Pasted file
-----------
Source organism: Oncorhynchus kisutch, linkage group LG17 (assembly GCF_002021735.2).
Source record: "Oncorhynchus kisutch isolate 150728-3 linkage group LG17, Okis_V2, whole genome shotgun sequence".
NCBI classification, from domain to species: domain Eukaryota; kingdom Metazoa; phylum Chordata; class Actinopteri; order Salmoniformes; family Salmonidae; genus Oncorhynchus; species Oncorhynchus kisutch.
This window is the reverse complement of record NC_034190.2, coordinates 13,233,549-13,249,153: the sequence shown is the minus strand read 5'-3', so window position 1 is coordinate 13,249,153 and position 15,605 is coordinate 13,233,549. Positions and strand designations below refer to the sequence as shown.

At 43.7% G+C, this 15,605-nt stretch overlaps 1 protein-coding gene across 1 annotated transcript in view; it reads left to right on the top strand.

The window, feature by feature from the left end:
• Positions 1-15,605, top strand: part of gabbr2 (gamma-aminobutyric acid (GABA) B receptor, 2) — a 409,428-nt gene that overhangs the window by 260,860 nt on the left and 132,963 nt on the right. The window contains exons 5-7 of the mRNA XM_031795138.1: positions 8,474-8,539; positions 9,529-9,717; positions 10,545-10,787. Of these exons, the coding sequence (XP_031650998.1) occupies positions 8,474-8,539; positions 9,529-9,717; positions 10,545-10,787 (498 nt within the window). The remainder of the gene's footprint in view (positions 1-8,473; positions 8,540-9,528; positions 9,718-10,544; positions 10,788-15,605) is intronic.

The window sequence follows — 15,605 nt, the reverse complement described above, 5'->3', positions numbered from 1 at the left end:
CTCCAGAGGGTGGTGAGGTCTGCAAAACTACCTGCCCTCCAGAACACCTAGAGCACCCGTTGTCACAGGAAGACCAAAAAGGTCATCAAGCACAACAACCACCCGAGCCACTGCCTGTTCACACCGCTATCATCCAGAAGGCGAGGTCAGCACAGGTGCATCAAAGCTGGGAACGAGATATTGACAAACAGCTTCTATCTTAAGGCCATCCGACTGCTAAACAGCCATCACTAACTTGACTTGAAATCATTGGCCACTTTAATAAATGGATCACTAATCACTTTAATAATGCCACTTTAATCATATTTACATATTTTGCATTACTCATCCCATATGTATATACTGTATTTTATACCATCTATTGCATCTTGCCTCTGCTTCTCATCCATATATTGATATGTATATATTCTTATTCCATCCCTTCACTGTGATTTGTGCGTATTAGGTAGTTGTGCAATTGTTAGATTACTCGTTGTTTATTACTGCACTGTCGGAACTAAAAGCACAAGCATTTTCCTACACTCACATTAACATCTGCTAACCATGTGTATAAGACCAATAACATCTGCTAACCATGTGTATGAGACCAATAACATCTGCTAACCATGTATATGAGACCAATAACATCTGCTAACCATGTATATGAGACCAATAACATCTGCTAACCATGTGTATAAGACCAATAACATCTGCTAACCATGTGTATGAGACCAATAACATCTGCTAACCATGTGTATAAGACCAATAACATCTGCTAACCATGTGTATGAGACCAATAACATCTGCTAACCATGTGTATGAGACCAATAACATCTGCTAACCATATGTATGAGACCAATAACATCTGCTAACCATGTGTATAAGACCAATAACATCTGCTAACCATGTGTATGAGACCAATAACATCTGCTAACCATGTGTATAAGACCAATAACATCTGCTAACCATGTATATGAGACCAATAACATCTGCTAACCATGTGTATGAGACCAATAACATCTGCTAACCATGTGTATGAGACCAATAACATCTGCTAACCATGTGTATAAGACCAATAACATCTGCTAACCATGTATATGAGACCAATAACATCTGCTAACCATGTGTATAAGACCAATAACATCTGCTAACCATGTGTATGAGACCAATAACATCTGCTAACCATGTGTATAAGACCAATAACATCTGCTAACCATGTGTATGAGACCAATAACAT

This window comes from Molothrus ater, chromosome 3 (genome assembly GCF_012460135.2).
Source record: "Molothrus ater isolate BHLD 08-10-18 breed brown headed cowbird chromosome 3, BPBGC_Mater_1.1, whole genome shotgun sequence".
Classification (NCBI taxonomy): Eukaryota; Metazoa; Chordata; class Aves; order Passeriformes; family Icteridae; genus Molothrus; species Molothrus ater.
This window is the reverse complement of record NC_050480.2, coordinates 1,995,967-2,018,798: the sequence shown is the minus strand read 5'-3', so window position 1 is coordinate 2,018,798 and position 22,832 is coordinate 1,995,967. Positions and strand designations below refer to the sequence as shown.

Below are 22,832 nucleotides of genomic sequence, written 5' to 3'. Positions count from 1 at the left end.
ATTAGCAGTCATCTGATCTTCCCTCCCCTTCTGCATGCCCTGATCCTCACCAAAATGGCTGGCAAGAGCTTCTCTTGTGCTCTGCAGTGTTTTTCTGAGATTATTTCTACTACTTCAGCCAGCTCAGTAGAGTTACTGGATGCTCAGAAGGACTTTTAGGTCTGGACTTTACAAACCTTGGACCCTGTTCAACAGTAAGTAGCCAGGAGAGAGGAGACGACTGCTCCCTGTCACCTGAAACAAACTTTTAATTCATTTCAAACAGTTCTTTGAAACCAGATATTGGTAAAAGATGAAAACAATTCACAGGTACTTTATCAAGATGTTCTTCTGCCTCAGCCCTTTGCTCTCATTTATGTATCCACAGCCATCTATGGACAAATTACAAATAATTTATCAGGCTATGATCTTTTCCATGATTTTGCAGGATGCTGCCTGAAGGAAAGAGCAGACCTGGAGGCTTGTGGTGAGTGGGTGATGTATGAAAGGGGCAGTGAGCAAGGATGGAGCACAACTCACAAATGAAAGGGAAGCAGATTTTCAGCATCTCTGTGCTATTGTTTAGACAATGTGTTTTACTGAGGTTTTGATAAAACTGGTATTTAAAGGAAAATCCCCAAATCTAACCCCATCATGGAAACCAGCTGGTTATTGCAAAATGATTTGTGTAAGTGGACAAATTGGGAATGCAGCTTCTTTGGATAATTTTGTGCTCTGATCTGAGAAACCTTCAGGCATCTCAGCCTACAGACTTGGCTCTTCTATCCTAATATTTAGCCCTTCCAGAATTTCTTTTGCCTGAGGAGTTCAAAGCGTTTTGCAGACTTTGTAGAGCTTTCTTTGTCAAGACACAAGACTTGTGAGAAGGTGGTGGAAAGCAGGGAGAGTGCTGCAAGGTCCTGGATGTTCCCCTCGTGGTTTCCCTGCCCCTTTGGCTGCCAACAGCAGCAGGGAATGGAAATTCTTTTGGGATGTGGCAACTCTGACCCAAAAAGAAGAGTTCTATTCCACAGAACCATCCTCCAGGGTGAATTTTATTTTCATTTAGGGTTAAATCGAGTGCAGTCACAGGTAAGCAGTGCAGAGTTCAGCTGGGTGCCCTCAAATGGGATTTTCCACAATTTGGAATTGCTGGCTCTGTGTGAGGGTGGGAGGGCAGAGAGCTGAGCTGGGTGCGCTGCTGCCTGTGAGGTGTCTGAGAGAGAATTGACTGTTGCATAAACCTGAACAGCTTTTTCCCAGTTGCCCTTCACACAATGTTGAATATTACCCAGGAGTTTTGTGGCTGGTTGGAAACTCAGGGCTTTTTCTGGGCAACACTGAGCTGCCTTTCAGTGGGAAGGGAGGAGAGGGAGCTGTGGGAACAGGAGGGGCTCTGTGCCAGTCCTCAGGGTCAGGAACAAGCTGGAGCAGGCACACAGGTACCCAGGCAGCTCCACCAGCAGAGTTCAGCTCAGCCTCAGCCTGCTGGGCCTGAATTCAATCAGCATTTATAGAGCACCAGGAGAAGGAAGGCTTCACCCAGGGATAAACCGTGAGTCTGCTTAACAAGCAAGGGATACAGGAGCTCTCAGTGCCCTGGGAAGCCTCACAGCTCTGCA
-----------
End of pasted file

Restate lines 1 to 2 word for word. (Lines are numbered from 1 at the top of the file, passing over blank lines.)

Source organism: Oncorhynchus kisutch, linkage group LG17 (assembly GCF_002021735.2).
Source record: "Oncorhynchus kisutch isolate 150728-3 linkage group LG17, Okis_V2, whole genome shotgun sequence".